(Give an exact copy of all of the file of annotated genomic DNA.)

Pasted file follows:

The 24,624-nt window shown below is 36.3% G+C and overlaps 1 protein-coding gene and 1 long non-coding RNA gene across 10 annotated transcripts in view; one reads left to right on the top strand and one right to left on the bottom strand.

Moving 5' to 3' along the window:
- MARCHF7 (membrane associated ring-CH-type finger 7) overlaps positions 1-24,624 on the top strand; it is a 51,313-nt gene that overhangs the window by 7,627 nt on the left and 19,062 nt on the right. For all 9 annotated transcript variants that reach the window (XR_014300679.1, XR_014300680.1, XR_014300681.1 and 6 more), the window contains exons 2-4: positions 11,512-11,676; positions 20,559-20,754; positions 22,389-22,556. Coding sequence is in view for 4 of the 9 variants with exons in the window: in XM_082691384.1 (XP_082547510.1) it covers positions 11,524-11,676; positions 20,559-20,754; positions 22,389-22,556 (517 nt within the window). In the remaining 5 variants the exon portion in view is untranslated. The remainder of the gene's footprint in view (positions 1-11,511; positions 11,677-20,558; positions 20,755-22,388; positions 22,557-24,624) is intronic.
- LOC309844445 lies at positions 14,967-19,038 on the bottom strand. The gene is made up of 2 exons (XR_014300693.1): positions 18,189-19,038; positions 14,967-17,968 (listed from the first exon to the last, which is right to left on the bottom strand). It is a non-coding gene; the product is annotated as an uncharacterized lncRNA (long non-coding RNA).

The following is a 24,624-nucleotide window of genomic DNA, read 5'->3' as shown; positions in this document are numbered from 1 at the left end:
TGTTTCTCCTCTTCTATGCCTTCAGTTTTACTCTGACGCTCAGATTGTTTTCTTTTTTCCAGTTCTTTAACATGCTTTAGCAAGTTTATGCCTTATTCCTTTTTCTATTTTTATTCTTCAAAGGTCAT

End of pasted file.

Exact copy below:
The 24,624-nt window shown below is 36.3% G+C and overlaps 1 protein-coding gene and 1 long non-coding RNA gene across 10 annotated transcripts in view; one reads left to right on the top strand and one right to left on the bottom strand.

Moving 5' to 3' along the window:
- MARCHF7 (membrane associated ring-CH-type finger 7) overlaps positions 1-24,624 on the top strand; it is a 51,313-nt gene that overhangs the window by 7,627 nt on the left and 19,062 nt on the right. For all 9 annotated transcript variants that reach the window (XR_014300679.1, XR_014300680.1, XR_014300681.1 and 6 more), the window contains exons 2-4: positions 11,512-11,676; positions 20,559-20,754; positions 22,389-22,556. Coding sequence is in view for 4 of the 9 variants with exons in the window: in XM_082691384.1 (XP_082547510.1) it covers positions 11,524-11,676; positions 20,559-20,754; positions 22,389-22,556 (517 nt within the window). In the remaining 5 variants the exon portion in view is untranslated. The remainder of the gene's footprint in view (positions 1-11,511; positions 11,677-20,558; positions 20,755-22,388; positions 22,557-24,624) is intronic.
- LOC309844445 lies at positions 14,967-19,038 on the bottom strand. The gene is made up of 2 exons (XR_014300693.1): positions 18,189-19,038; positions 14,967-17,968 (listed from the first exon to the last, which is right to left on the bottom strand). It is a non-coding gene; the product is annotated as an uncharacterized lncRNA (long non-coding RNA).

The following is a 24,624-nucleotide window of genomic DNA, read 5'->3' as shown; positions in this document are numbered from 1 at the left end:
TGTTTCTCCTCTTCTATGCCTTCAGTTTTACTCTGACGCTCAGATTGTTTTCTTTTTTCCAGTTCTTTAACATGCTTTAGCAAGTTTATGCCTTATTCCTTTTTCTATTTTTATTCTTCAAAGGTCAT